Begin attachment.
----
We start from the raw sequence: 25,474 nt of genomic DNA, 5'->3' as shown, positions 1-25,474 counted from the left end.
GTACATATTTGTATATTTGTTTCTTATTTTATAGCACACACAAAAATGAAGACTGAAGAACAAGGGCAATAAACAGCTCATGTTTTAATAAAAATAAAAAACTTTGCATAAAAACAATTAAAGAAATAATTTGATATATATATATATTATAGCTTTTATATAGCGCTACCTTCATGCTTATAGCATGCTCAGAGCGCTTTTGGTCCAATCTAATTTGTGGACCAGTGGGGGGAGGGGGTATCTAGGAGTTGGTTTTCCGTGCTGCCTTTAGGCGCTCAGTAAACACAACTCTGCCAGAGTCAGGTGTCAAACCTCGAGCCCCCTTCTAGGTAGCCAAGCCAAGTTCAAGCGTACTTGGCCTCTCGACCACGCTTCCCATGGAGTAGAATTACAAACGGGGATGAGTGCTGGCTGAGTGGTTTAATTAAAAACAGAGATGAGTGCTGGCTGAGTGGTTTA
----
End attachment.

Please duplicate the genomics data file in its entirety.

We start from the raw sequence: 25,474 nt of genomic DNA, 5'->3' as shown, positions 1-25,474 counted from the left end.
GTACATATTTGTATATTTGTTTCTTATTTTATAGCACACACAAAAATGAAGACTGAAGAACAAGGGCAATAAACAGCTCATGTTTTAATAAAAATAAAAAACTTTGCATAAAAACAATTAAAGAAATAATTTGATATATATATATATTATAGCTTTTATATAGCGCTACCTTCATGCTTATAGCATGCTCAGAGCGCTTTTGGTCCAATCTAATTTGTGGACCAGTGGGGGGAGGGGGTATCTAGGAGTTGGTTTTCCGTGCTGCCTTTAGGCGCTCAGTAAACACAACTCTGCCAGAGTCAGGTGTCAAACCTCGAGCCCCCTTCTAGGTAGCCAAGCCAAGTTCAAGCGTACTTGGCCTCTCGACCACGCTTCCCATGGAGTAGAATTACAAACGGGGATGAGTGCTGGCTGAGTGGTTTAATTAAAAACAGAGATGAGTGCTGGCTGAGTGGTTTA